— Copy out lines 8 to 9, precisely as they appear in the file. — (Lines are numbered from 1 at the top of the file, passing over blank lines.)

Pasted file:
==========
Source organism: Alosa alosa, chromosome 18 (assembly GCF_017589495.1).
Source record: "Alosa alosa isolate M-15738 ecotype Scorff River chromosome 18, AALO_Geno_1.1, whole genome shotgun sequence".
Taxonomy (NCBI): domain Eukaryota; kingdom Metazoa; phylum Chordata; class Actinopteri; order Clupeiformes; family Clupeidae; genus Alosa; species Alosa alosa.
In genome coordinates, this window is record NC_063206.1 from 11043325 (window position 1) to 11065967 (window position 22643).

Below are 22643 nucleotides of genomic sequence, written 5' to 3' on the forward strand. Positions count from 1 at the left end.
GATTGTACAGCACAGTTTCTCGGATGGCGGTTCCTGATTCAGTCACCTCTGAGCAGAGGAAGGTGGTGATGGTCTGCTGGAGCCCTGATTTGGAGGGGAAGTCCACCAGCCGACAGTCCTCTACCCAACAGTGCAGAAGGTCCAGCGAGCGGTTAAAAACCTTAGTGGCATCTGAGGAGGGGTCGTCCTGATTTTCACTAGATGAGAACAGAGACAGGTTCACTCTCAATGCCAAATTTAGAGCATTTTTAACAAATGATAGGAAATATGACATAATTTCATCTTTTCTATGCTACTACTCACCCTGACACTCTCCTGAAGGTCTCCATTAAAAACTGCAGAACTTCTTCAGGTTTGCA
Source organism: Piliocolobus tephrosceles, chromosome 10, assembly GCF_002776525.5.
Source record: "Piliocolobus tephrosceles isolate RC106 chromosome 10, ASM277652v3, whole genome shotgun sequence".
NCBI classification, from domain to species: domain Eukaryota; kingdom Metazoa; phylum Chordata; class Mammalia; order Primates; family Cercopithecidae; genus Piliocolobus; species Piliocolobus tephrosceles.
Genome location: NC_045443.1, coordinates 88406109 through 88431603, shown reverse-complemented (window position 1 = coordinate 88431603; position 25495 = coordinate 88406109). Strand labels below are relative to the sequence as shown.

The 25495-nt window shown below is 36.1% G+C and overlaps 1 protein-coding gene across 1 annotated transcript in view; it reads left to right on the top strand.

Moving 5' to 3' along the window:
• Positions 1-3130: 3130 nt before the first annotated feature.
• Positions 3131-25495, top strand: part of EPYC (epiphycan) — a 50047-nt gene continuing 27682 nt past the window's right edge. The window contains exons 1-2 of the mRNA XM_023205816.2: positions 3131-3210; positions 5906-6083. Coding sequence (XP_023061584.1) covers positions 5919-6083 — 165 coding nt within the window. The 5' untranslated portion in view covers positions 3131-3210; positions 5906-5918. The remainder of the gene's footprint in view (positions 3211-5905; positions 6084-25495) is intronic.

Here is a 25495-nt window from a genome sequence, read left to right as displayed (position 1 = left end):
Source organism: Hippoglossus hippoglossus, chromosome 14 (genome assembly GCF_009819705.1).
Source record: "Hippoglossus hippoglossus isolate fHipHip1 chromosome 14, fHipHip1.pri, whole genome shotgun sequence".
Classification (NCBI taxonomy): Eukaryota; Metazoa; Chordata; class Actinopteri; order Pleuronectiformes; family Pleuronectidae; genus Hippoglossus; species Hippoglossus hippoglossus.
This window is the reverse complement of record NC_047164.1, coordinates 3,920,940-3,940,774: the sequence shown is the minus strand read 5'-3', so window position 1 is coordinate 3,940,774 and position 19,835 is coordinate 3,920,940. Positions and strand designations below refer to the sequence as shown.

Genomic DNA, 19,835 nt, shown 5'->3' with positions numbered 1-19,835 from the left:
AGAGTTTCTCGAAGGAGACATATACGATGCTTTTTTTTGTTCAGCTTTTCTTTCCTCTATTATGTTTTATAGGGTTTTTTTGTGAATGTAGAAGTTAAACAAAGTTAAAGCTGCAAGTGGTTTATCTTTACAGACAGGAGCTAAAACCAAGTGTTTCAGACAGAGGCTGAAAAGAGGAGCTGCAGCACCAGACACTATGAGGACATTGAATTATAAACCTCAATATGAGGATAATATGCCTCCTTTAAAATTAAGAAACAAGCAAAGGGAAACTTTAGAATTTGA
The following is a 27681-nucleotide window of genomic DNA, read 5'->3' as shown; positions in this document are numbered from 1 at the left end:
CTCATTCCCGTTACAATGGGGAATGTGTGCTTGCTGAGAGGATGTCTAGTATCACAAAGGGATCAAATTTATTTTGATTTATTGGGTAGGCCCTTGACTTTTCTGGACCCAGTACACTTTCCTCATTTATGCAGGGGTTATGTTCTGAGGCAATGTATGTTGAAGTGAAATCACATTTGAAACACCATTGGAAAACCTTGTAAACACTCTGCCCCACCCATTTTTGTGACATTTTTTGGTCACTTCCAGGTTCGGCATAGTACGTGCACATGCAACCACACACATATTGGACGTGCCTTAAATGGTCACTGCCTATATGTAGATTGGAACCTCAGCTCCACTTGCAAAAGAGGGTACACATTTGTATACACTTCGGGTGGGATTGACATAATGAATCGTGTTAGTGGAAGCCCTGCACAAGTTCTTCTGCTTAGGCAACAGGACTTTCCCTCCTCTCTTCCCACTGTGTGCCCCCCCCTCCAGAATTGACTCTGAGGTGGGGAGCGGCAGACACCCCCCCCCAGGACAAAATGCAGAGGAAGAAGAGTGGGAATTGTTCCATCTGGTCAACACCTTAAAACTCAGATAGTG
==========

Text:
Source record: "Piliocolobus tephrosceles isolate RC106 chromosome 10, ASM277652v3, whole genome shotgun sequence".
NCBI classification, from domain to species: domain Eukaryota; kingdom Metazoa; phylum Chordata; class Mammalia; order Primates; family Cercopithecidae; genus Piliocolobus; species Piliocolobus tephrosceles.